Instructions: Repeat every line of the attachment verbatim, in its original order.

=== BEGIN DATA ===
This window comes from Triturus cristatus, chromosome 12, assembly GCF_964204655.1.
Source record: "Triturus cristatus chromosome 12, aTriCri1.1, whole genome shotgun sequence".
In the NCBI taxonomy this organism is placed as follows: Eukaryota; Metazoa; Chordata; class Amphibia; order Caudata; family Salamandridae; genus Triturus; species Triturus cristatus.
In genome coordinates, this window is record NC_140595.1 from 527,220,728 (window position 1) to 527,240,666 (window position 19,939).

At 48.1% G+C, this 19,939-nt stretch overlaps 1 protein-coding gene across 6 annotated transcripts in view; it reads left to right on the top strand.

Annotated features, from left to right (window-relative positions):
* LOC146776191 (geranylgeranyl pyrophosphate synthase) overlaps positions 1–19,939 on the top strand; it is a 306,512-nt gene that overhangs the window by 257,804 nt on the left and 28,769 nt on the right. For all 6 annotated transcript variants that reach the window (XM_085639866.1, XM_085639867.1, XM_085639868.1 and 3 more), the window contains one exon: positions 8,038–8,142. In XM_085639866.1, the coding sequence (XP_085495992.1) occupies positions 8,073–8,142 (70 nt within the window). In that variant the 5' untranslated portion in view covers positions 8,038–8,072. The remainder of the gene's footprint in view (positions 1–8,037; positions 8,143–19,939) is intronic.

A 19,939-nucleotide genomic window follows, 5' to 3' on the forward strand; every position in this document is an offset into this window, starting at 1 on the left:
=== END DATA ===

This window comes from Triturus cristatus, chromosome 12, assembly GCF_964204655.1.
Source record: "Triturus cristatus chromosome 12, aTriCri1.1, whole genome shotgun sequence".
In the NCBI taxonomy this organism is placed as follows: Eukaryota; Metazoa; Chordata; class Amphibia; order Caudata; family Salamandridae; genus Triturus; species Triturus cristatus.
In genome coordinates, this window is record NC_140595.1 from 527,220,728 (window position 1) to 527,240,666 (window position 19,939).

At 48.1% G+C, this 19,939-nt stretch overlaps 1 protein-coding gene across 6 annotated transcripts in view; it reads left to right on the top strand.

Annotated features, from left to right (window-relative positions):
* LOC146776191 (geranylgeranyl pyrophosphate synthase) overlaps positions 1–19,939 on the top strand; it is a 306,512-nt gene that overhangs the window by 257,804 nt on the left and 28,769 nt on the right. For all 6 annotated transcript variants that reach the window (XM_085639866.1, XM_085639867.1, XM_085639868.1 and 3 more), the window contains one exon: positions 8,038–8,142. In XM_085639866.1, the coding sequence (XP_085495992.1) occupies positions 8,073–8,142 (70 nt within the window). In that variant the 5' untranslated portion in view covers positions 8,038–8,072. The remainder of the gene's footprint in view (positions 1–8,037; positions 8,143–19,939) is intronic.

A 19,939-nucleotide genomic window follows, 5' to 3' on the forward strand; every position in this document is an offset into this window, starting at 1 on the left: